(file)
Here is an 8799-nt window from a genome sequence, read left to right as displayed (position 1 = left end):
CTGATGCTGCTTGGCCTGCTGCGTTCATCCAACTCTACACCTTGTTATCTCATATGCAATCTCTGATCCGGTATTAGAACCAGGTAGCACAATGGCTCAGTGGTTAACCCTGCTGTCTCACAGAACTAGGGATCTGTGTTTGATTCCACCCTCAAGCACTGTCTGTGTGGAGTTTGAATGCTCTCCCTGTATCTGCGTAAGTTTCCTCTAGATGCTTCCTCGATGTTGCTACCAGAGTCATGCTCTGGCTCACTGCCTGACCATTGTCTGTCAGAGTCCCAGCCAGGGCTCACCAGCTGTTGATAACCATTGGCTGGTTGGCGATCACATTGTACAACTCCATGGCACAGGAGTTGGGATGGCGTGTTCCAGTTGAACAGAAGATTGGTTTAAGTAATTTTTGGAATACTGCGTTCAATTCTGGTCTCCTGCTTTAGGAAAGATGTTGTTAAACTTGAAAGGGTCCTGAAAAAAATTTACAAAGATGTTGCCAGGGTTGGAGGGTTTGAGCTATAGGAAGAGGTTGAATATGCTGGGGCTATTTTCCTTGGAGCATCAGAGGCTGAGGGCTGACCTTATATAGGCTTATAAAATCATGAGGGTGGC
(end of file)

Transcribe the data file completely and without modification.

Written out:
Here is an 8799-nt window from a genome sequence, read left to right as displayed (position 1 = left end):
CTGATGCTGCTTGGCCTGCTGCGTTCATCCAACTCTACACCTTGTTATCTCATATGCAATCTCTGATCCGGTATTAGAACCAGGTAGCACAATGGCTCAGTGGTTAACCCTGCTGTCTCACAGAACTAGGGATCTGTGTTTGATTCCACCCTCAAGCACTGTCTGTGTGGAGTTTGAATGCTCTCCCTGTATCTGCGTAAGTTTCCTCTAGATGCTTCCTCGATGTTGCTACCAGAGTCATGCTCTGGCTCACTGCCTGACCATTGTCTGTCAGAGTCCCAGCCAGGGCTCACCAGCTGTTGATAACCATTGGCTGGTTGGCGATCACATTGTACAACTCCATGGCACAGGAGTTGGGATGGCGTGTTCCAGTTGAACAGAAGATTGGTTTAAGTAATTTTTGGAATACTGCGTTCAATTCTGGTCTCCTGCTTTAGGAAAGATGTTGTTAAACTTGAAAGGGTCCTGAAAAAAATTTACAAAGATGTTGCCAGGGTTGGAGGGTTTGAGCTATAGGAAGAGGTTGAATATGCTGGGGCTATTTTCCTTGGAGCATCAGAGGCTGAGGGCTGACCTTATATAGGCTTATAAAATCATGAGGGTGGC